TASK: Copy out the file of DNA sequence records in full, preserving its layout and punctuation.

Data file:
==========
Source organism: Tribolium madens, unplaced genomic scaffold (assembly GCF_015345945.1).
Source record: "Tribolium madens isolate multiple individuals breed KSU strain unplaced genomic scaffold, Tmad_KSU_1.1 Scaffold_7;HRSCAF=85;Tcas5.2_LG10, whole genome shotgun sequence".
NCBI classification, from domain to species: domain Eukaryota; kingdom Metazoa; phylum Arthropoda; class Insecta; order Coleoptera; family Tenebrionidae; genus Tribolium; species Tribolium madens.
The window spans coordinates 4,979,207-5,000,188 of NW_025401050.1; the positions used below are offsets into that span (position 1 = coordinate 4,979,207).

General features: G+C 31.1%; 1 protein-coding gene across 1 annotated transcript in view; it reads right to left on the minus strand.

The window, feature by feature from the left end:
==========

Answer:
Source organism: Tribolium madens, unplaced genomic scaffold (assembly GCF_015345945.1).
Source record: "Tribolium madens isolate multiple individuals breed KSU strain unplaced genomic scaffold, Tmad_KSU_1.1 Scaffold_7;HRSCAF=85;Tcas5.2_LG10, whole genome shotgun sequence".
NCBI classification, from domain to species: domain Eukaryota; kingdom Metazoa; phylum Arthropoda; class Insecta; order Coleoptera; family Tenebrionidae; genus Tribolium; species Tribolium madens.
The window spans coordinates 4,979,207-5,000,188 of NW_025401050.1; the positions used below are offsets into that span (position 1 = coordinate 4,979,207).

General features: G+C 31.1%; 1 protein-coding gene across 1 annotated transcript in view; it reads right to left on the minus strand.

The window, feature by feature from the left end: